The Best Ways to Use Grouping in the Classroom

The Best Ways to Use Grouping in the Classroom

Effective group work in the classroom comes when teachers have a specific purpose, supported by the right resources.

On Episode 77 of The Teacher’s Toolkit for Literacy hosted by Sharon Callen, leading educator Diane Snowball talked about the best methods for grouping students according to their needs and providing the best learning opportunities.

Planning group work for a specific purpose

Teachers shouldn’t get stuck in the trap of making group work just a weekly routine. Instead, it needs to have a specific purpose and provide students with an entry point into strategies and learnings that the rest of the class are engaging in.

“I actually think it’s the planning that sometimes gets in the way. You know, there’ll be a permanent plan, rather than thinking about what you are trying to achieve with your students and what would be the best way to do that. And the extreme of that will be when a teacher has rotation activities. So they’ll plan the week, think about dividing the class up into groups, and one day put some students with a group while the others do the other planned activities, and then that just rotates through the week. So when you get yourself locked into that sort of planning, it’s not necessarily going to be very effective for the children’s needs,” Diane said.

“So there has to be a purpose for pulling a particular group of students together. And then you need to decide, well, who are those students? How do I know that? And what will I do in that small group time that’s going to support them? What is it they’ve missed out on, that they need?

“So your general planning might include, even on a daily basis, that you’re going to do some whole class work, and then you are going to have some time for groups. And even when you do that, you’ve got to think about what will the other kids be doing that’s really worthwhile, or it could be a waste of their time.”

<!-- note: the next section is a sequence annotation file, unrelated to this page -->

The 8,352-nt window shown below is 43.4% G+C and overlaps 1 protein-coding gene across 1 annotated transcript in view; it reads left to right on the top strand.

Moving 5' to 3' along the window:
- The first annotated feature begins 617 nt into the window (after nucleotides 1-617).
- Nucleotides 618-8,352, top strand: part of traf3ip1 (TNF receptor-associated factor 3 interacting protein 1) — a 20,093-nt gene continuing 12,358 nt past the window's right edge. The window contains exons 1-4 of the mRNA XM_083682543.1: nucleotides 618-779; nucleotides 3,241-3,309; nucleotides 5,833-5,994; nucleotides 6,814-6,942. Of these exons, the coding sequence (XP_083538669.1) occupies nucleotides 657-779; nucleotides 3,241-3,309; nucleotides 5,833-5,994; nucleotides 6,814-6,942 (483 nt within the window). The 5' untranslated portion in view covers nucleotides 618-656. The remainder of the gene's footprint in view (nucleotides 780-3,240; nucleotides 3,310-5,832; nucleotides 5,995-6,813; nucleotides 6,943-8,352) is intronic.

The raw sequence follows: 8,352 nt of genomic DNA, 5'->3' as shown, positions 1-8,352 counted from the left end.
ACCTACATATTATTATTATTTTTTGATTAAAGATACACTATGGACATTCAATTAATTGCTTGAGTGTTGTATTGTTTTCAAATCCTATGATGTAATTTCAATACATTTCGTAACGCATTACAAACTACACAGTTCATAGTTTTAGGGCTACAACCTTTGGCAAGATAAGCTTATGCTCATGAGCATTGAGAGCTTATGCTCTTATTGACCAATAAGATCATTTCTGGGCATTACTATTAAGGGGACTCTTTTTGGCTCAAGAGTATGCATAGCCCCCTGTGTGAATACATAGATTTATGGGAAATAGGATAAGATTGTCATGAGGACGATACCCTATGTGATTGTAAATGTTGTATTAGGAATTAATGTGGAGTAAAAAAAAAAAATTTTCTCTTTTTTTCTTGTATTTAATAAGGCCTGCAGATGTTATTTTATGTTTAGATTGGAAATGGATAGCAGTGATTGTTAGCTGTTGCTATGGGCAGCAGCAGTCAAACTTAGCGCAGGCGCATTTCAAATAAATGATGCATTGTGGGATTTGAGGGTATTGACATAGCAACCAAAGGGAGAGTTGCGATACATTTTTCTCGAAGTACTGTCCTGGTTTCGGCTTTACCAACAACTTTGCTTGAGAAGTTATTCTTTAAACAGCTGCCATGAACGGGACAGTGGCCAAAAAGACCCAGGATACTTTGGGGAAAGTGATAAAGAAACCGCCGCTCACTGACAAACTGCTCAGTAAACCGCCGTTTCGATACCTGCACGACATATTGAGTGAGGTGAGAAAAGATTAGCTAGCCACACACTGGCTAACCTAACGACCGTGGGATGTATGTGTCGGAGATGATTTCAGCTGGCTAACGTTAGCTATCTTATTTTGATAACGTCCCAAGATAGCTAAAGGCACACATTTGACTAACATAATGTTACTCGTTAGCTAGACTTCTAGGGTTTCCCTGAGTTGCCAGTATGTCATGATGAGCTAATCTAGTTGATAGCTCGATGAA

Taking time to notice student learning

Having the time and ability to notice student behaviours and learning will ensure the right groups can be formed for a particular reason.

“To have our eyes on students at all times, whether it’s during our explicit modelling of strategies or independent practice, is so important. You can’t really make proper decisions about your small group work until the students are doing something independently and you’re able to observe how they’re all going,” Diane said.

“With reading, the most effective time for that is going to be your reading conferences during independent practice. And it could be to find out how they’re going with what you’ve modelled, but you can also find out other things about your students that may have nothing to do with what you’ve been currently modelling. And so then you are keeping some sort of record, and from that you can say, well these students need more help with this aspect of reading.

“So in fact, at the beginning of the year, it probably means there’s very little group work that you can do, unless you know enough about your students to really know who would be better off in groups. Even at the start of their first year at school, if you were aware of perhaps which students have not been read to at home, then after shared reading you could move into small group work, which would allow the students to make comments and ask questions much more than they would if it was the whole class.

“And you might say, well I already know from interviews about their lives in preschool that those kids are going to benefit from group work. But unless information’s been passed on from the year before, then you will need to start doing some work with your students and noticing them. So it might be several weeks into the school year before you actually know what those groups are.”